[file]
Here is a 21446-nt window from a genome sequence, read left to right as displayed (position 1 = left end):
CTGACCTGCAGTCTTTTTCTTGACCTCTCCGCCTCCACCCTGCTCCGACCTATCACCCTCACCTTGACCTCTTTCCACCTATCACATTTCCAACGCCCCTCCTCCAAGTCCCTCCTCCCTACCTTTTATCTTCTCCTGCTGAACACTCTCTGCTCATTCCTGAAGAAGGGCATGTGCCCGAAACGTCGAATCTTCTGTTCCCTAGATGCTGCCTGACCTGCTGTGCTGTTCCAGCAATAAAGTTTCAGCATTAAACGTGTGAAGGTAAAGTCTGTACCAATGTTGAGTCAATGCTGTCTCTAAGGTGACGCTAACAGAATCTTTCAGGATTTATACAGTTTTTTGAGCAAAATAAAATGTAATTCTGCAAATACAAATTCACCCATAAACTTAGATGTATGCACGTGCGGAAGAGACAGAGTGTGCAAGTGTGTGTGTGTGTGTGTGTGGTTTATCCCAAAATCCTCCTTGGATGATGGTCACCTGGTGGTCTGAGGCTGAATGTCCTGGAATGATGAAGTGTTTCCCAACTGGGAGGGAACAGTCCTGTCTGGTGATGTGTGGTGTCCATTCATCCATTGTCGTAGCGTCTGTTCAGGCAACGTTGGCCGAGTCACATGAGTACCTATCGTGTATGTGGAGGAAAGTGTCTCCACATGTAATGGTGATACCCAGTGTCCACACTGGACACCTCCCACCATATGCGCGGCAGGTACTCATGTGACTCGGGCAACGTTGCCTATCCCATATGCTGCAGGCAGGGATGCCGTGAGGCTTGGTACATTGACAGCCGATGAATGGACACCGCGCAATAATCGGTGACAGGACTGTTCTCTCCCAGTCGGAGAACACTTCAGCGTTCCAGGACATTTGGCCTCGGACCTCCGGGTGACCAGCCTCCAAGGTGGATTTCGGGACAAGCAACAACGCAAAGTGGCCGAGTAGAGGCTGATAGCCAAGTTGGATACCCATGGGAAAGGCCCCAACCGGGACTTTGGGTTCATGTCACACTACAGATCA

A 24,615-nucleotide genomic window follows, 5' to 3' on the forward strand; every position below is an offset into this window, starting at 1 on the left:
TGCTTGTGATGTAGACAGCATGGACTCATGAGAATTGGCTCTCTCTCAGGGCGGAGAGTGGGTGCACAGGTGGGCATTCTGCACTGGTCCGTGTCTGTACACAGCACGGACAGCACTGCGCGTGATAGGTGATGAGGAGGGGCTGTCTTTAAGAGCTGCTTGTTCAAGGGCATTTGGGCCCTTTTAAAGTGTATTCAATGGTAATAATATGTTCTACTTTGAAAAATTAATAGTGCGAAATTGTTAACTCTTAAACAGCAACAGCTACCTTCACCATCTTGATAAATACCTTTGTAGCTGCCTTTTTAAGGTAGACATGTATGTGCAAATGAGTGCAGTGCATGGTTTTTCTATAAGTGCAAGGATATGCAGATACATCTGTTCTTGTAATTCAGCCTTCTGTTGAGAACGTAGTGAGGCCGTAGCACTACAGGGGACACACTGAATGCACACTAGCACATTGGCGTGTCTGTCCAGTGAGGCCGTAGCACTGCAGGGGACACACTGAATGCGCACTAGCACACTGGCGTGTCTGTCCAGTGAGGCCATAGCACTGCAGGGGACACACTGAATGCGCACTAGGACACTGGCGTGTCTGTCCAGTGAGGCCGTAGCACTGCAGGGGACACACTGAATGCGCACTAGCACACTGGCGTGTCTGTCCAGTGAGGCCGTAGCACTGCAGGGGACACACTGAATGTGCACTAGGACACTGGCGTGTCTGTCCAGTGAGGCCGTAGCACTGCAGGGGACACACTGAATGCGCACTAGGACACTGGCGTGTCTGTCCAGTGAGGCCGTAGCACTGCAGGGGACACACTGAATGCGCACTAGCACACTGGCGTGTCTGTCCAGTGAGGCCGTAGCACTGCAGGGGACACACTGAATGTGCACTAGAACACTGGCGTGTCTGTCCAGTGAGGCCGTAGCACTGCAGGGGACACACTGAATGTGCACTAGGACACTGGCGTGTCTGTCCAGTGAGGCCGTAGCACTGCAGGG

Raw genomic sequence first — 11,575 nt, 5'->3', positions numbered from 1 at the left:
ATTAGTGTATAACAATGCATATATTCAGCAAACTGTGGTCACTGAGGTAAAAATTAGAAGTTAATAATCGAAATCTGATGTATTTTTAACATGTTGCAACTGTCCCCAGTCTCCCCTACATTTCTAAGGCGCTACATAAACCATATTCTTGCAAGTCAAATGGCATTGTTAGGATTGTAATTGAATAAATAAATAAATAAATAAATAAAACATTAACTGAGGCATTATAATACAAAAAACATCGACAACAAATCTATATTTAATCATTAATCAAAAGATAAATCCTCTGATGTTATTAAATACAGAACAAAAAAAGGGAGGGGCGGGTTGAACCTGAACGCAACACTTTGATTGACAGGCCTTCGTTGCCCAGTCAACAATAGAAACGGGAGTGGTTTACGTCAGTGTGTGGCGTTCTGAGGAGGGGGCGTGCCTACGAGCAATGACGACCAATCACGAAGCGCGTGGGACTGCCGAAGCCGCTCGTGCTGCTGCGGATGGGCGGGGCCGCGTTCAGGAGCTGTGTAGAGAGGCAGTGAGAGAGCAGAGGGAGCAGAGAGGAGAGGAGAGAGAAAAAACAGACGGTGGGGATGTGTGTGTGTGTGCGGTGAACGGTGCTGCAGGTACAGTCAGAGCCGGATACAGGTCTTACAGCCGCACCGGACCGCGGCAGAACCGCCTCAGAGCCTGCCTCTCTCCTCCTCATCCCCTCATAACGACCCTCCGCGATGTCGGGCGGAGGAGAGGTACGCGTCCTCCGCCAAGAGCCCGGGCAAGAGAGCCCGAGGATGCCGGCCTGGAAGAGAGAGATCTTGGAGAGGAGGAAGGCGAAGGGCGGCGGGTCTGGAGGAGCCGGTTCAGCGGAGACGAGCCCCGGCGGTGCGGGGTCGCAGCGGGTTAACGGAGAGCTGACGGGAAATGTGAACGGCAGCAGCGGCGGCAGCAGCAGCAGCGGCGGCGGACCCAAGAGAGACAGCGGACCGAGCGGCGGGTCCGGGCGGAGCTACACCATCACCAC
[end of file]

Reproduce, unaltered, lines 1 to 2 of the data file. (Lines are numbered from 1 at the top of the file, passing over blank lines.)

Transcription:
Here is a 21446-nt window from a genome sequence, read left to right as displayed (position 1 = left end):
CTGACCTGCAGTCTTTTTCTTGACCTCTCCGCCTCCACCCTGCTCCGACCTATCACCCTCACCTTGACCTCTTTCCACCTATCACATTTCCAACGCCCCTCCTCCAAGTCCCTCCTCCCTACCTTTTATCTTCTCCTGCTGAACACTCTCTGCTCATTCCTGAAGAAGGGCATGTGCCCGAAACGTCGAATCTTCTGTTCCCTAGATGCTGCCTGACCTGCTGTGCTGTTCCAGCAATAAAGTTTCAGCATTAAACGTGTGAAGGTAAAGTCTGTACCAATGTTGAGTCAATGCTGTCTCTAAGGTGACGCTAACAGAATCTTTCAGGATTTATACAGTTTTTTGAGCAAAATAAAATGTAATTCTGCAAATACAAATTCACCCATAAACTTAGATGTATGCACGTGCGGAAGAGACAGAGTGTGCAAGTGTGTGTGTGTGTGTGTGTGGTTTATCCCAAAATCCTCCTTGGATGATGGTCACCTGGTGGTCTGAGGCTGAATGTCCTGGAATGATGAAGTGTTTCCCAACTGGGAGGGAACAGTCCTGTCTGGTGATGTGTGGTGTCCATTCATCCATTGTCGTAGCGTCTGTTCAGGCAACGTTGGCCGAGTCACATGAGTACCTATCGTGTATGTGGAGGAAAGTGTCTCCACATGTAATGGTGATACCCAGTGTCCACACTGGACACCTCCCACCATATGCGCGGCAGGTACTCATGTGACTCGGGCAACGTTGCCTATCCCATATGCTGCAGGCAGGGATGCCGTGAGGCTTGGTACATTGACAGCCGATGAATGGACACCGCGCAATAATCGGTGACAGGACTGTTCTCTCCCAGTCGGAGAACACTTCAGCGTTCCAGGACATTTGGCCTCGGACCTCCGGGTGACCAGCCTCCAAGGTGGATTTCGGGACAAGCAACAACGCAAAGTGGCCGAGTAGAGGCTGATAGCCAAGTTGGATACCCATGGGAAAGGCCCCAACCGGGACTTTGGGTTCATGTCACACTACAGATCA